Animals

Hornbills

Hornbills belong to the family Bucerotidae.

They live in southern Africa, tropical Asia and the South Pacific.

Hornbills have long, heavy bills that turn downwards.

These bills are often brightly colored.

A hornbill has strong neck muscles that help support its bill.

In addition, the first two vertebrae of a hornbill's neck are fused together. This provides even more support for the bill.

Oriental pied hornbill or Asian pied hornbill or Malaysian pied  hornbill

A hornbill has a structure on the top of its bill that is known as a casque. It is usually hollow or filled with spongy material.

The casque is made of keratin, a protein that is also found in hair and nails.

In some birds, the casque is very large and is used to amplify calls.

Some male hornbills use their casques to batter one another during mating displays. They ram their casques into each other while in mid-air.


The helmeted hornbill (Rhinoplax vigil), which lives in Borneo, Sumatra and the Malay Peninsula, has a heavy casque that contains a material known as hornbill ivory, or golden jade, which is considered to be very valuable and is used for making carved ornaments.

Helmeted hornbills are hunted for their hornbill ivory.

helmeted  hornbill; photo by Doug Janson

Hornbills are large birds. They vary in size from between about one foot to about four feet long.

They usually have black, brown, grey and white feathers.

Long modified feathers near a hornbill's eyes make it look like it has eyelashes.

The kidneys of hornbills have only two lobes. Other birds have three-lobed kidneys.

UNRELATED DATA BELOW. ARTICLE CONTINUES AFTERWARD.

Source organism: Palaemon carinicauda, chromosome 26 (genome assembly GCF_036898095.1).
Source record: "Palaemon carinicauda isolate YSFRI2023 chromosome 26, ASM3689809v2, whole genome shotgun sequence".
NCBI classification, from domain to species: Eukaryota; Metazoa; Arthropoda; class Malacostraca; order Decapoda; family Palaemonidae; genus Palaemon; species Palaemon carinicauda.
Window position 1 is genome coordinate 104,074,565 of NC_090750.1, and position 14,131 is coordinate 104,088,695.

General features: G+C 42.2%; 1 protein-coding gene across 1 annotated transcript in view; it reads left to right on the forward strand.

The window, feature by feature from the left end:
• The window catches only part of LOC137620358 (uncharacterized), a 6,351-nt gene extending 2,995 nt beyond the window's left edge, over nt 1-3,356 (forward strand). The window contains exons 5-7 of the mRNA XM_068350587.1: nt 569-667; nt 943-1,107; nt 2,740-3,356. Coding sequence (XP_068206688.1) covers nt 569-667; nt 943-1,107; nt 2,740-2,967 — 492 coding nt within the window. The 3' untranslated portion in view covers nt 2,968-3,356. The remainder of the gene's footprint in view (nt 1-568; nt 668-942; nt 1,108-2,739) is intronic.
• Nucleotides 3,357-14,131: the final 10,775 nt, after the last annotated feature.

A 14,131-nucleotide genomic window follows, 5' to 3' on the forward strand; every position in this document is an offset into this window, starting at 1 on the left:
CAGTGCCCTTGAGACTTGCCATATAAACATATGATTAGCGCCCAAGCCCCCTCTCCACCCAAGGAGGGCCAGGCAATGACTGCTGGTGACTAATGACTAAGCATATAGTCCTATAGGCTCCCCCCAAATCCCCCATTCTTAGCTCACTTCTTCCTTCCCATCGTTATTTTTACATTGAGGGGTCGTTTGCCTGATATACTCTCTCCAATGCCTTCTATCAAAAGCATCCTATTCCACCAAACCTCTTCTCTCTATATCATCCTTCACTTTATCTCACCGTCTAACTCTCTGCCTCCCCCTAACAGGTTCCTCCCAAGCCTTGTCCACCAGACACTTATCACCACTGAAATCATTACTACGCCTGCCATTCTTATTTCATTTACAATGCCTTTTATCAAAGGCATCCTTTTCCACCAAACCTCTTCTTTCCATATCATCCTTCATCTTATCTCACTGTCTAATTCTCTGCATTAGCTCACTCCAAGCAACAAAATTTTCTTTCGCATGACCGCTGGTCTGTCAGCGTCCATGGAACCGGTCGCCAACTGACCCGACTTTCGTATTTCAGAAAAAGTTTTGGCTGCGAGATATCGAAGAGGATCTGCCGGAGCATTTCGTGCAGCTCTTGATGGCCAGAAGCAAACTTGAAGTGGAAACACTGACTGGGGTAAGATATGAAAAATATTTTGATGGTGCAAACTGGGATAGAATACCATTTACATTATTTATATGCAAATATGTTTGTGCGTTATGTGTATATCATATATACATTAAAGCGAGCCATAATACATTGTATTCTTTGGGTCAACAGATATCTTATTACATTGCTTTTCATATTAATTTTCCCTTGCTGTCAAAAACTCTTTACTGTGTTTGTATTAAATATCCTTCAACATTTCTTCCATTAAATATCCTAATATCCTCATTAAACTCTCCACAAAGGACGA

While hornbills usually live in forests, some species live in grassland - in savannahs and steppes.

Hornbills tend to spend most of their time in trees, but two species of African hornbills known as ground hornbills - the Abyssinian ground hornbill (Bucorvus abyssinicus), also known as the northern ground hornbill, and the southern ground hornbill (Bucorvus leadbeateri)- are usually found on the ground.

A hornbill's diet consists of fruits, insects and small birds and mammals; hornbills are omnivorous.

Southern ground hornbill,  photo by D Gordon E Robertson

When hornbills eat fruit, they swallow the seeds. They may fly for long distances before defecating, releasing the seeds. This helps to ensure that when new plants grow, the plants are dispersed over a wide area.

Hornbills are sometimes kept as  pets.

People sometimes hunt hornbills for food.

Some hornbill species that live in tropical rainforests are threatened with extinction as their habitat is being destroyed.

Hunting by humans has also greatly reduced the hornbill population.

Hornbill Nest

Hornbills are monogamous.

They build their nests in holes in trees and cliffs.

After the female lays her eggs, she will seal up part of the entrance to the nest with mud, leaving a space just big enough for her to pass through. Once she is inside, she will cement herself in with feces that hardens it as it dries.

When she is done, she will leave only a tiny space that is just large enough for the male to pass food to her and her young.

Sometimes the male will help her by sealing her in with mud from the outside while she works from the inside.

By cementing the nest this way, the parents help to protect the eggs and the young from predators.

Sometimes other hornbills will help the male feed his mate and his children. This is an example of cooperative breeding, in which individuals care for the young of other individuals.

The female will stay in the nest for up to four months, molting and growing a new set of light feathers while she is sealed up inside.

Sometimes, she female will break out of the nest while the chicks are still growing so she can help the male to feed them.